The fashion show itself featured six young, up and coming designers and as the show gets started I am blown away by the quality of the designs. The truth is that you never know what to expect from these type of events but I would happily wear any of the clothes that were showcased on Friday Night.
First up to showcase her work is Zuzana Fukalova, a young designer from the Czech Republic. After moving to the United Kingdom to pursue a career in fashion, she was selected as one of the eighteen best new fashion designers in the South West and subsequently had her work showcased at the Fairfields Art Centre. Her collection for this event encompasses dark colours and textures to create a distressed look in order to express the distress felt by those children who live in war- torn countries.
Cina Ale is up next and her inspiration is a combination of western culture and African tribes. This is evident as the collection makes use of bright colours, dye fabrics and interesting textures. Her work is definitely one of the most eye-catching of the night.
Next up and debuting her ‘Happy Fall’ Collection is Nabel Martins. Having already had success with her ‘metropolis’ collection which was shown at Caracas fashion week, she moved to London to hone her skills and she now studies fashion at Central St. Martins. Nabel takes inspiration from the modern-day working woman and the ‘Happy Fall’ collection is aimed at the European women in the 21st century and use vibrant autumn colours as a key feature of these designs.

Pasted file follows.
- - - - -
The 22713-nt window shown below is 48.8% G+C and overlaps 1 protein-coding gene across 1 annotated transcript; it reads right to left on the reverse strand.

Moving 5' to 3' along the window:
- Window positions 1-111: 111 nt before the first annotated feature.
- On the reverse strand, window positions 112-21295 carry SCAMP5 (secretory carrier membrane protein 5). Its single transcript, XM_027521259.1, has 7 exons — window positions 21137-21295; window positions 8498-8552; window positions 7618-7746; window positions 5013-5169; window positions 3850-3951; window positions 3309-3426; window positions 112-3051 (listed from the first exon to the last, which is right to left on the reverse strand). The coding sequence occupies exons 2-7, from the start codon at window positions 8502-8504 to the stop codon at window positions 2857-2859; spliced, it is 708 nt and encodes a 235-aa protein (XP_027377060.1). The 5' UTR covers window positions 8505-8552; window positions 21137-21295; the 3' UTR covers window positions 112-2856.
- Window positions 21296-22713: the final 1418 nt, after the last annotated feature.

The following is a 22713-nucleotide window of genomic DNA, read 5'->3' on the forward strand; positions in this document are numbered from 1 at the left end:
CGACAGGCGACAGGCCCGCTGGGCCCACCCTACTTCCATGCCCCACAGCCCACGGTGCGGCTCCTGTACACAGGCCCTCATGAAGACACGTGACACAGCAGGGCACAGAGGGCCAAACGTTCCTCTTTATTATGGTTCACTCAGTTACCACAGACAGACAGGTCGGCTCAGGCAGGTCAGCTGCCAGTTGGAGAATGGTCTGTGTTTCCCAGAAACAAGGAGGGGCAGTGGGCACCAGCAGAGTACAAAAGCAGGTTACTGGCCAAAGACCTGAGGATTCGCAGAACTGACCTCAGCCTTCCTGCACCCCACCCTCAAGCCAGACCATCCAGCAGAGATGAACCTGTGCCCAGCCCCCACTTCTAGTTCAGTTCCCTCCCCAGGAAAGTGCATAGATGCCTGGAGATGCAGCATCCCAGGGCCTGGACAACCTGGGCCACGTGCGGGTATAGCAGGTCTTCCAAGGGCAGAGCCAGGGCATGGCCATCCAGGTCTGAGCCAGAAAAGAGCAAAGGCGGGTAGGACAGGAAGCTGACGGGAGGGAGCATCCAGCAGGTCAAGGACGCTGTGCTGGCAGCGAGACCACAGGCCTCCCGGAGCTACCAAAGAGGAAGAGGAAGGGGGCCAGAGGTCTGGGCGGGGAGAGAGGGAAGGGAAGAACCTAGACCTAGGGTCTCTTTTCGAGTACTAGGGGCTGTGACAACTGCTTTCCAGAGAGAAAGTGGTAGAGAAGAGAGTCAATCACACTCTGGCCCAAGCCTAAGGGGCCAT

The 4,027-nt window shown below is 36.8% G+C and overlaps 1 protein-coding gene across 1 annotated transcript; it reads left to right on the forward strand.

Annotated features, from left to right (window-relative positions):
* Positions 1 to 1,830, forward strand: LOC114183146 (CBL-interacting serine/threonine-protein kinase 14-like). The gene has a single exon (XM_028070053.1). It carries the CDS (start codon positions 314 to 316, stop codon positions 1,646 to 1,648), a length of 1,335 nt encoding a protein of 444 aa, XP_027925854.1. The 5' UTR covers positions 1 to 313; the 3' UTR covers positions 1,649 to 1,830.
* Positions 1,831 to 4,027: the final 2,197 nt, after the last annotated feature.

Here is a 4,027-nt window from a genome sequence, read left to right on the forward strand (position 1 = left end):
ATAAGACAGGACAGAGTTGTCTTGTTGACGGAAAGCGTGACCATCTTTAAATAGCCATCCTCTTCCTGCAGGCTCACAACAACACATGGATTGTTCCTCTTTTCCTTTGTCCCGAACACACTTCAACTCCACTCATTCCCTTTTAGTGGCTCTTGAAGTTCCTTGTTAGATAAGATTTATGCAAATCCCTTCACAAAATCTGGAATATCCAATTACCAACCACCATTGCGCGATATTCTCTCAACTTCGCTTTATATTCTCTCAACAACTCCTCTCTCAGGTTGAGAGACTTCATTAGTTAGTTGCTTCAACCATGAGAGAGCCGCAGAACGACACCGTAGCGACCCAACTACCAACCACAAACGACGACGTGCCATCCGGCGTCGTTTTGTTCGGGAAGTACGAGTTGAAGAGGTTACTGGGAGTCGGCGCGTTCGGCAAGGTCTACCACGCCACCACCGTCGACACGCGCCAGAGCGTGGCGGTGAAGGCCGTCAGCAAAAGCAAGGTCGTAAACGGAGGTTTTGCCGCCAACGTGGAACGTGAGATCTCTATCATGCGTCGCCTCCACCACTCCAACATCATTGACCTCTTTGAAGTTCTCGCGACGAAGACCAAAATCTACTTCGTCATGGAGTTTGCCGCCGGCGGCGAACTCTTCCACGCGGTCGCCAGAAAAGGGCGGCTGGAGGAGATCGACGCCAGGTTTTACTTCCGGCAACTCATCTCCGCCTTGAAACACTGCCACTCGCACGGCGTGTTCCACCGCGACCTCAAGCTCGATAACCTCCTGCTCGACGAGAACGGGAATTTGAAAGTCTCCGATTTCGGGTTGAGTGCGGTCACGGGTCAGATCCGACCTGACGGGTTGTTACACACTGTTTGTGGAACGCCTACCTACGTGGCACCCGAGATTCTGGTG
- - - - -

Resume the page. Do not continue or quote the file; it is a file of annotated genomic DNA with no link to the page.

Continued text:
The last collection to take to the catwalk was designed by Deborah Courtroy. Having worked for other designers in the past, including Johanne Riss and Lee Klabin, this was the first ever fashion show to showcase her own work. I loved every single one of her designs and was definitely my personal favourite of the evening. Working from a ‘Less is More’ concept, the designs are simple, yet eye catching. Hot on the heels of the recent colour block trend a lot of her designs feature blue, yellow and grey; which I must say go very well together.
Speaking exclusively to LoveScene, Deborah spoke of what inspired her to take part in the event: “It was really nice showcasing my collection, but knowing that the benefits went to ‘Save The Children’ made it better! There is nothing like the feeling of doing what we like and helping others at the same time.”